Home » News » Science » New study claims that first ever photosynthesis occurred 1.25 billion years ago
Science

New study claims that first ever photosynthesis occurred 1.25 billion years ago

First photosynthesis took place 1.25 billion years ago: Report

New research conducted on a fossil of the Bangiomorpha Pubescens has given an interesting fact about the photosynthesis processes. As per the latest research photosynthesis process in plants first took place 1.25 billion years ago. The data was found during research that identified an algae fossil. It is said that the fossil is the world’s oldest ancestor of modern plants and animals. Before this finding, scientists had assumed that the photosynthesis process took place around 720 million to 1.2 million years ago.

To find out the accurate age of the photosynthesis, the researchers of McGill University, Canada first collected some samples of black shale from rock from the rugged area of Baffin Island. The rock unit had contained Bangiomorpha pubescens fossil. Then the researcher used a dating method to find out the exact age of the stone. They found that the rocks were 1.047-billion-year-old.

Associate Professor at McGill’s Department of Earth and Planetary Sciences Galen Halverson said, “That’s 150 million years younger than commonly held estimates, and confirms that this fossil is spectacular.”

Adding more to this finding, he stated that, the new study would help the scientists to find out more important facts and assessments of the eukaryotes. It is the celled organisms that consist plants and animals. Apart from this, the scientists informed that the structure in plant cells known as the chloroplast was created when a eukaryote many years ago engulfed a simple bacterium that was photosynthetic. Then with the time, the eukaryote had managed to carry out that DNA to its descendants like plant and trees which produce the world’s biomass.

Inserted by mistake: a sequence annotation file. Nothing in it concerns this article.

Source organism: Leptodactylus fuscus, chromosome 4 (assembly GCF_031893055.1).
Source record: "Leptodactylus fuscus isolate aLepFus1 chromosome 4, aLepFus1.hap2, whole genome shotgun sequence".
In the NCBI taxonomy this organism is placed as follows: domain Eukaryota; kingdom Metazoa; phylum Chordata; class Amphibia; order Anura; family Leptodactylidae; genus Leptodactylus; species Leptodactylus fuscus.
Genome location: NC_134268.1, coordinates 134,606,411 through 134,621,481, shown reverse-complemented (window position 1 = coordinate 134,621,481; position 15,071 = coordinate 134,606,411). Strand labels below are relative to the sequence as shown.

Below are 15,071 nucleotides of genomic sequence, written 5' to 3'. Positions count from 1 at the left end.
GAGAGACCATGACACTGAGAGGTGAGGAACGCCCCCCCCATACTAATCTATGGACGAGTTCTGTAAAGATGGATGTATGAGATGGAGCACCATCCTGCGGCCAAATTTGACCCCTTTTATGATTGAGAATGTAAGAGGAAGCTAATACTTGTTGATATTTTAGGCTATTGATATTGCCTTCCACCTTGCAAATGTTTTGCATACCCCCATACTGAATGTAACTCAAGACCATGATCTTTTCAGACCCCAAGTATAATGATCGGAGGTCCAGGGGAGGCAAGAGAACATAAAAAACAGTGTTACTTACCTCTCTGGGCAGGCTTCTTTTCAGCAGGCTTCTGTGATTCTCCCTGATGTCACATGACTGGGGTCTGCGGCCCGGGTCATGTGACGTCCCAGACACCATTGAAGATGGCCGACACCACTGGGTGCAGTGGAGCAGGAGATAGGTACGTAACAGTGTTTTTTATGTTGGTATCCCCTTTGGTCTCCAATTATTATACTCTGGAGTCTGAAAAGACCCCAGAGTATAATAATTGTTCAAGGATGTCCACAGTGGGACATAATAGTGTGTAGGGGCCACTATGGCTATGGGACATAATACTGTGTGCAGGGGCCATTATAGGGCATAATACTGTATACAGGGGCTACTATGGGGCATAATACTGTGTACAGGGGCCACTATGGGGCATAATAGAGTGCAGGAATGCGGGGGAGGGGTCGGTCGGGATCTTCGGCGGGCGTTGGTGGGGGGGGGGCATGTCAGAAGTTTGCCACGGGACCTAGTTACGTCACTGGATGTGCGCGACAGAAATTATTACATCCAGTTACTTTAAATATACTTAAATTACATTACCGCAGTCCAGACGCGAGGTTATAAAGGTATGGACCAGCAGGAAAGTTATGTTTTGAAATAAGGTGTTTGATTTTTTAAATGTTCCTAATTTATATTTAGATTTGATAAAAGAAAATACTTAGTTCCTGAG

For this finding, the researchers have used a molecular clock. This is a computer model which helps to evaluate and calculate evolutionary events on rates of genetic mutations.

This research will help to resolve a long-standing puzzle over the age of the fossilized green growth – Bangiomorpha pubescens. That were first found in rocks in Arctic Canada in 1990.

The researchers stated that the chloroplast must have been incorporated into eukaryotes mostly 1.25 billion years ago.

The researchers said, “We expect and hope that other scientists will plug this age for Bangiomorpha pubescens into their own molecular clocks to calculate the timing of important evolutionary events and test our results.”

About the author

Science Examiner Desk

A team of seasoned writers that consists of journalists with broad, deep experience in print and online writing, publication and site management, news coverage, and editorial team management.

3 Comments

Click here to post a comment

Around the Web